Tropical Storm Jose passes west of Bermuda

August 29th, 2011 - 6:41 pm ICT by BNO News  

MIAMI (BNO NEWS) — Tropical Storm Jose passed just west of the British overseas territory of Bermuda on late Sunday afternoon, forecasters said, hours after it unexpectedly formed.

Forecasters at the U.S. National Hurricane Center (NHC) have been following the weather system since August 18 when it emerged as a vigorous tropical wave off the west coast of Africa, accompanied by a large area of showers and thunderstorms. The system appeared to be well organized, but then slowly fell apart.

On Saturday morning, the system re-emerged south of Bermuda amid unfavorable upper-level winds. It nonetheless became better organized and strengthened into a tropical storm within a matter of hours on Sunday morning, making it Tropical Storm Jos with maximum sustained winds near 40 miles (65 kilometers) per hour, and higher gusts.

A tropical storm warning was issued for several hours as Jose made its way west of Bermuda, bringing heavy rain and strong winds to the island where events were canceled. There was some minor damage, but there were no reports of casualties.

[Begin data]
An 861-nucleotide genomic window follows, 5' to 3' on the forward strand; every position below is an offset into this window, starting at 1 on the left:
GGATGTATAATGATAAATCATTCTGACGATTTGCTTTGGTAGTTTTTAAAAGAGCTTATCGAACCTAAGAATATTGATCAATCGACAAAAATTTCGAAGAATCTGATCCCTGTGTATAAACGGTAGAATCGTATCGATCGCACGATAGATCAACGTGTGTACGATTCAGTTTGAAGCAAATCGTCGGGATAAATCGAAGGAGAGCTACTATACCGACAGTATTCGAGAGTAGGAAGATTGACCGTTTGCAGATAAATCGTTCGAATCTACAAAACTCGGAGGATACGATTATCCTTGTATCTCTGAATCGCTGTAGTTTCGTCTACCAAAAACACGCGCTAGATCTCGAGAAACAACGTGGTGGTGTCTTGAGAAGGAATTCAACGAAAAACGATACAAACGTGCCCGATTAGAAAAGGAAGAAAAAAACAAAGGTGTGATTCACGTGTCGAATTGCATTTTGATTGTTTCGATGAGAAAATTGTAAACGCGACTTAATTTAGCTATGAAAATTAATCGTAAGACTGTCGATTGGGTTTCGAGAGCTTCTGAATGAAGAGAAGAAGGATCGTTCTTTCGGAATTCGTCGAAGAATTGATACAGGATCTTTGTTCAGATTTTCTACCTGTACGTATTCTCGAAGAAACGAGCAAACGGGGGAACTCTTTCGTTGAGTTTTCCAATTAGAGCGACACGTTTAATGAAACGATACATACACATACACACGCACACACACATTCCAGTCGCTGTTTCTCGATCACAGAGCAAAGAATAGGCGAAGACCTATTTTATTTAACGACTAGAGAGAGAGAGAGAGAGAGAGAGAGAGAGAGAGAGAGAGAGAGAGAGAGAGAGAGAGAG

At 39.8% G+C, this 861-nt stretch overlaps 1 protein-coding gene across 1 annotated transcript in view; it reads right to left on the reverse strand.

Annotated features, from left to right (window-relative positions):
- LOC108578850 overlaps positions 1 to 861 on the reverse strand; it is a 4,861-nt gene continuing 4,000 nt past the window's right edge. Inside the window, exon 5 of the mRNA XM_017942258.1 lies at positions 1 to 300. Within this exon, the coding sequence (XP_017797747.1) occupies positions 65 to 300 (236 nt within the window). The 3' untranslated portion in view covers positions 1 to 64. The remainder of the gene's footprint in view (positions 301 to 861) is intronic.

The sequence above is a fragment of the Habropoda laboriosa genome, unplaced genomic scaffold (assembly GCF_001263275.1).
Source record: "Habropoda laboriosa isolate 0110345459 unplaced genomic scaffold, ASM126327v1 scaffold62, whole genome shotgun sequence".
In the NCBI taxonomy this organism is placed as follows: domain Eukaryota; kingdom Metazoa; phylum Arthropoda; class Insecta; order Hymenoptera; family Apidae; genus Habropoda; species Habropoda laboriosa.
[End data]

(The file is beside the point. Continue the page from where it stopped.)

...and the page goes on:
As of 11 p.m. AST (0300 GMT Monday), the center of Jose was located about 190 miles (305 kilometers) north-northwest of Bermuda. It is moving toward the north at a speed near 21 miles (33 kilometers) per hour, with a turn toward the north-northeast expected on Monday morning.

Maximum sustained winds of Jose remain near 40 miles (65 kilometers) per hour, with higher gusts. “During the late afternoon, Jose had the classic appearance, albeit quite compact, of a well-organized tropical cyclone in radar data from Bermuda,” said NHC senior hurricane specialist Stacy Stewart. “Since that time Jose has lost all of its deep convection near the center.”

Jose is expected to fall apart quickly on Monday and Tuesday as it moves over cold water. “By 24 hours, Jose should become a shallow remnant low pressure system over very cold water, and eventually dissipate over the North Atlantic Ocean,” Stewart said.

Jose is the tenth named storm of the 2011 Atlantic hurricane season, following Hurricane Irene which remains active as a post-tropical cyclone near the U.S.-Canadian border after causing widespread damage on the U.S. East Coast.

According to figures released earlier this month, NOAA’s Climate Prediction Center is expecting an above-normal hurricane season in the Atlantic this year. The outlook calls for 14 to 19 named storms, with seven to ten becoming hurricanes and three to five expected to become a major hurricane (category 3 or higher).

An average Atlantic hurricane season produces 11 named storms, with six becoming hurricanes and two becoming major hurricanes. The Atlantic hurricane season runs from June 1 through November 30, with peak activity in September.

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